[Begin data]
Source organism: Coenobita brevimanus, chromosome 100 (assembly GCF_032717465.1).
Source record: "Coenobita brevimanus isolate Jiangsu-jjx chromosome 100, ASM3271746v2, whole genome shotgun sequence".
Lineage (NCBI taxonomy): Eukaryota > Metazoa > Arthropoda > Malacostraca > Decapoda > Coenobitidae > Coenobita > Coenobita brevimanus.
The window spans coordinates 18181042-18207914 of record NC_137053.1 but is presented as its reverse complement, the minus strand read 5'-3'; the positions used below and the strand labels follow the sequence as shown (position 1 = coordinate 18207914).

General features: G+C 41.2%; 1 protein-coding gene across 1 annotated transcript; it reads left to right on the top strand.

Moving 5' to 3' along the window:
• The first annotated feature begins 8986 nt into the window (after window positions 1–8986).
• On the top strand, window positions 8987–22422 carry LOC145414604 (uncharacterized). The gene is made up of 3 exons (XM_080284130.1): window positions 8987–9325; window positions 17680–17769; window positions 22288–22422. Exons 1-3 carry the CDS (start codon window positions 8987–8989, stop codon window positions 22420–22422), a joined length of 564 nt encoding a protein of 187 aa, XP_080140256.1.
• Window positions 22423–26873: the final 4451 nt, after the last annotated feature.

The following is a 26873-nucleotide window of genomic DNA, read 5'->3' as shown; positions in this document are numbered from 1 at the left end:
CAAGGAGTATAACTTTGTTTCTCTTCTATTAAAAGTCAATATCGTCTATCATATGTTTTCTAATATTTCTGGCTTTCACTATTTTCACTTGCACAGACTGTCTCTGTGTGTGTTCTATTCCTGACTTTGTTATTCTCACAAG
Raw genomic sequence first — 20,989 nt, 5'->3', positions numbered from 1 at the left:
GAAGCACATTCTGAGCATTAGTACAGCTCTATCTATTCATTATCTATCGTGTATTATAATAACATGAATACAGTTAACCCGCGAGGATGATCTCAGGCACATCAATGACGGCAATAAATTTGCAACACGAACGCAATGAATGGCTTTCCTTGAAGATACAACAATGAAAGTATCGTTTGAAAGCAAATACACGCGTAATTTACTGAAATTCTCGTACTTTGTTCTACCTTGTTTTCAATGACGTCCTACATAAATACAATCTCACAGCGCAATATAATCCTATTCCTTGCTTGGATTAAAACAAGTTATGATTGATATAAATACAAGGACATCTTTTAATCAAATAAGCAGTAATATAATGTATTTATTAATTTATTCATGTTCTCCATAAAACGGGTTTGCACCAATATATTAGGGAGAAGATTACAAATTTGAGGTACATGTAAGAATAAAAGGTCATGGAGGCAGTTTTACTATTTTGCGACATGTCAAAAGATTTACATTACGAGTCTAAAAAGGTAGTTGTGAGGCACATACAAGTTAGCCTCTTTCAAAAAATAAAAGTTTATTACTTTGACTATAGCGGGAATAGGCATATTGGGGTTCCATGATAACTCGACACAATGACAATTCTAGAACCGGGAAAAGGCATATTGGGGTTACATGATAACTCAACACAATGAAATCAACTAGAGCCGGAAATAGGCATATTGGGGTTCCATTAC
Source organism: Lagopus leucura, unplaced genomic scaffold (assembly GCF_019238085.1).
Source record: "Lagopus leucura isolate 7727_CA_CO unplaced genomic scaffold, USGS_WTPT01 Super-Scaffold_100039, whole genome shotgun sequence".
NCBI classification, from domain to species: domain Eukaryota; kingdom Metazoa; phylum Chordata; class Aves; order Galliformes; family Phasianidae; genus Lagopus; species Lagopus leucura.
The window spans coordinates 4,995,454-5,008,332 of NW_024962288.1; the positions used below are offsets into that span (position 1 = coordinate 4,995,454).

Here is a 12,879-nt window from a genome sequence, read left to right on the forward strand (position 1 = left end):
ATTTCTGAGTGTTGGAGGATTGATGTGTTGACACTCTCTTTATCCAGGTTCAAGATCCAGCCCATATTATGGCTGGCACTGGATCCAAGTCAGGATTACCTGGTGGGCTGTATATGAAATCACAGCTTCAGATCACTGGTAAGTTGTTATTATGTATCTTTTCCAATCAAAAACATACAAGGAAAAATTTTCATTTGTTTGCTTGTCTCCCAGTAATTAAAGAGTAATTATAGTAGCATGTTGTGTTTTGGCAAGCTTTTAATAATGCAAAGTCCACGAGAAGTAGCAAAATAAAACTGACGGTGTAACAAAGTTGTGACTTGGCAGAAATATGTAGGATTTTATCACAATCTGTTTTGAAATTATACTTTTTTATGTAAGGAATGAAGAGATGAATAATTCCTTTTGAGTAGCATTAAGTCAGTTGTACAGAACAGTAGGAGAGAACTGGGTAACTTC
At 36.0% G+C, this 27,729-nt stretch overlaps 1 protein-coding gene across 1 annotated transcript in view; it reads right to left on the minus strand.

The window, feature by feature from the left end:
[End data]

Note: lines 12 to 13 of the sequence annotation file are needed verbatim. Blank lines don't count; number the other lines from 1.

Raw genomic sequence first — 20,989 nt, 5'->3', positions numbered from 1 at the left:
GAAGCACATTCTGAGCATTAGTACAGCTCTATCTATTCATTATCTATCGTGTATTATAATAACATGAATACAGTTAACCCGCGAGGATGATCTCAGGCACATCAATGACGGCAATAAATTTGCAACACGAACGCAATGAATGGCTTTCCTTGAAGATACAACAATGAAAGTATCGTTTGAAAGCAAATACACGCGTAATTTACTGAAATTCTCGTACTTTGTTCTACCTTGTTTTCAATGACGTCCTACATAAATACAATCTCACAGCGCAATATAATCCTATTCCTTGCTTGGATTAAAACAAGTTATGATTGATATAAATACAAGGACATCTTTTAATCAAATAAGCAGTAATATAATGTATTTATTAATTTATTCATGTTCTCCATAAAACGGGTTTGCACCAATATATTAGGGAGAAGATTACAAATTTGAGGTACATGTAAGAATAAAAGGTCATGGAGGCAGTTTTACTATTTTGCGACATGTCAAAAGATTTACATTACGAGTCTAAAAAGGTAGTTGTGAGGCACATACAAGTTAGCCTCTTTCAAAAAATAAAAGTTTATTACTTTGACTATAGCGGGAATAGGCATATTGGGGTTCCATGATAACTCGACACAATGACAATTCTAGAACCGGGAAAAGGCATATTGGGGTTACATGATAACTCAACACAATGAAATCAACTAGAGCCGGAAATAGGCATATTGGGGTTCCATTAC